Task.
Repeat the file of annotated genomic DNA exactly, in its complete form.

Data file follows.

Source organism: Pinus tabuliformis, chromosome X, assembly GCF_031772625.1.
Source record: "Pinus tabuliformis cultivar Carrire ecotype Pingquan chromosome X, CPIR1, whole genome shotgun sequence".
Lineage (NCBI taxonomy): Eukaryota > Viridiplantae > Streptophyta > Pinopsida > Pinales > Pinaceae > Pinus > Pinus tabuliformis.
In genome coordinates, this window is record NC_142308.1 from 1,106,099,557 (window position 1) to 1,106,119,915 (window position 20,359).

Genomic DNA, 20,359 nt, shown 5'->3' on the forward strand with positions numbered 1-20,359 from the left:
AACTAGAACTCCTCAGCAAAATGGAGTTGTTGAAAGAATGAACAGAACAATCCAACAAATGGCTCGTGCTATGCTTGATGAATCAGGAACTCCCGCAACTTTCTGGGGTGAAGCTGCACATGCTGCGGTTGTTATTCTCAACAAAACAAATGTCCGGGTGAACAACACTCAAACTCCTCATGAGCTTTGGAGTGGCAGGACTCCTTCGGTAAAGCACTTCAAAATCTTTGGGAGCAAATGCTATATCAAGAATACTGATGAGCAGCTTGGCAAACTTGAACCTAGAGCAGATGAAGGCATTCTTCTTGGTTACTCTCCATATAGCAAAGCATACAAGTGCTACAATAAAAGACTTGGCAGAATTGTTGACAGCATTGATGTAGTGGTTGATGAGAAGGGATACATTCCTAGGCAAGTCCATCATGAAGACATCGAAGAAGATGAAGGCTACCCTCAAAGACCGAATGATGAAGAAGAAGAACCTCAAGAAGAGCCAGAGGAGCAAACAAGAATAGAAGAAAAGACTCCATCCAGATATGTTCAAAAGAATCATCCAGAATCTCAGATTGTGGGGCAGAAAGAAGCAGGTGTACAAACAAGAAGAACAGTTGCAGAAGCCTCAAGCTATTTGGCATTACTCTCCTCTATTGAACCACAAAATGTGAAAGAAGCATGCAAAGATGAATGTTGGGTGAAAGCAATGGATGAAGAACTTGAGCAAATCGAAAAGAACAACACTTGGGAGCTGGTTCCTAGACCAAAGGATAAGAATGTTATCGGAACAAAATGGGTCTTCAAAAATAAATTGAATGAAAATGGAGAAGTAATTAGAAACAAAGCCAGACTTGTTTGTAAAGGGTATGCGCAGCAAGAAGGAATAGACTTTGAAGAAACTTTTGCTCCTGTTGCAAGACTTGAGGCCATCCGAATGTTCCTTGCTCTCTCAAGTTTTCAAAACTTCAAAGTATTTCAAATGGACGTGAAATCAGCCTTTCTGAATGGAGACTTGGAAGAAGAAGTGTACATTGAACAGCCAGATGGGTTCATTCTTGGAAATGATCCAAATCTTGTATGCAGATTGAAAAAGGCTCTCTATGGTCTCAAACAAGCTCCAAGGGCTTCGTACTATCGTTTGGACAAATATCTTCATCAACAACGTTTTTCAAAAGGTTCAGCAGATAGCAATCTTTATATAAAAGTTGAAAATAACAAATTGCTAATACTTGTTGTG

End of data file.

Source organism: Pinus tabuliformis, chromosome X, assembly GCF_031772625.1.
Source record: "Pinus tabuliformis cultivar Carrire ecotype Pingquan chromosome X, CPIR1, whole genome shotgun sequence".
Lineage (NCBI taxonomy): Eukaryota > Viridiplantae > Streptophyta > Pinopsida > Pinales > Pinaceae > Pinus > Pinus tabuliformis.
In genome coordinates, this window is record NC_142308.1 from 1,106,099,557 (window position 1) to 1,106,119,915 (window position 20,359).

Genomic DNA, 20,359 nt, shown 5'->3' on the forward strand with positions numbered 1-20,359 from the left:
AACTAGAACTCCTCAGCAAAATGGAGTTGTTGAAAGAATGAACAGAACAATCCAACAAATGGCTCGTGCTATGCTTGATGAATCAGGAACTCCCGCAACTTTCTGGGGTGAAGCTGCACATGCTGCGGTTGTTATTCTCAACAAAACAAATGTCCGGGTGAACAACACTCAAACTCCTCATGAGCTTTGGAGTGGCAGGACTCCTTCGGTAAAGCACTTCAAAATCTTTGGGAGCAAATGCTATATCAAGAATACTGATGAGCAGCTTGGCAAACTTGAACCTAGAGCAGATGAAGGCATTCTTCTTGGTTACTCTCCATATAGCAAAGCATACAAGTGCTACAATAAAAGACTTGGCAGAATTGTTGACAGCATTGATGTAGTGGTTGATGAGAAGGGATACATTCCTAGGCAAGTCCATCATGAAGACATCGAAGAAGATGAAGGCTACCCTCAAAGACCGAATGATGAAGAAGAAGAACCTCAAGAAGAGCCAGAGGAGCAAACAAGAATAGAAGAAAAGACTCCATCCAGATATGTTCAAAAGAATCATCCAGAATCTCAGATTGTGGGGCAGAAAGAAGCAGGTGTACAAACAAGAAGAACAGTTGCAGAAGCCTCAAGCTATTTGGCATTACTCTCCTCTATTGAACCACAAAATGTGAAAGAAGCATGCAAAGATGAATGTTGGGTGAAAGCAATGGATGAAGAACTTGAGCAAATCGAAAAGAACAACACTTGGGAGCTGGTTCCTAGACCAAAGGATAAGAATGTTATCGGAACAAAATGGGTCTTCAAAAATAAATTGAATGAAAATGGAGAAGTAATTAGAAACAAAGCCAGACTTGTTTGTAAAGGGTATGCGCAGCAAGAAGGAATAGACTTTGAAGAAACTTTTGCTCCTGTTGCAAGACTTGAGGCCATCCGAATGTTCCTTGCTCTCTCAAGTTTTCAAAACTTCAAAGTATTTCAAATGGACGTGAAATCAGCCTTTCTGAATGGAGACTTGGAAGAAGAAGTGTACATTGAACAGCCAGATGGGTTCATTCTTGGAAATGATCCAAATCTTGTATGCAGATTGAAAAAGGCTCTCTATGGTCTCAAACAAGCTCCAAGGGCTTCGTACTATCGTTTGGACAAATATCTTCATCAACAACGTTTTTCAAAAGGTTCAGCAGATAGCAATCTTTATATAAAAGTTGAAAATAACAAATTGCTAATACTTGTTGTG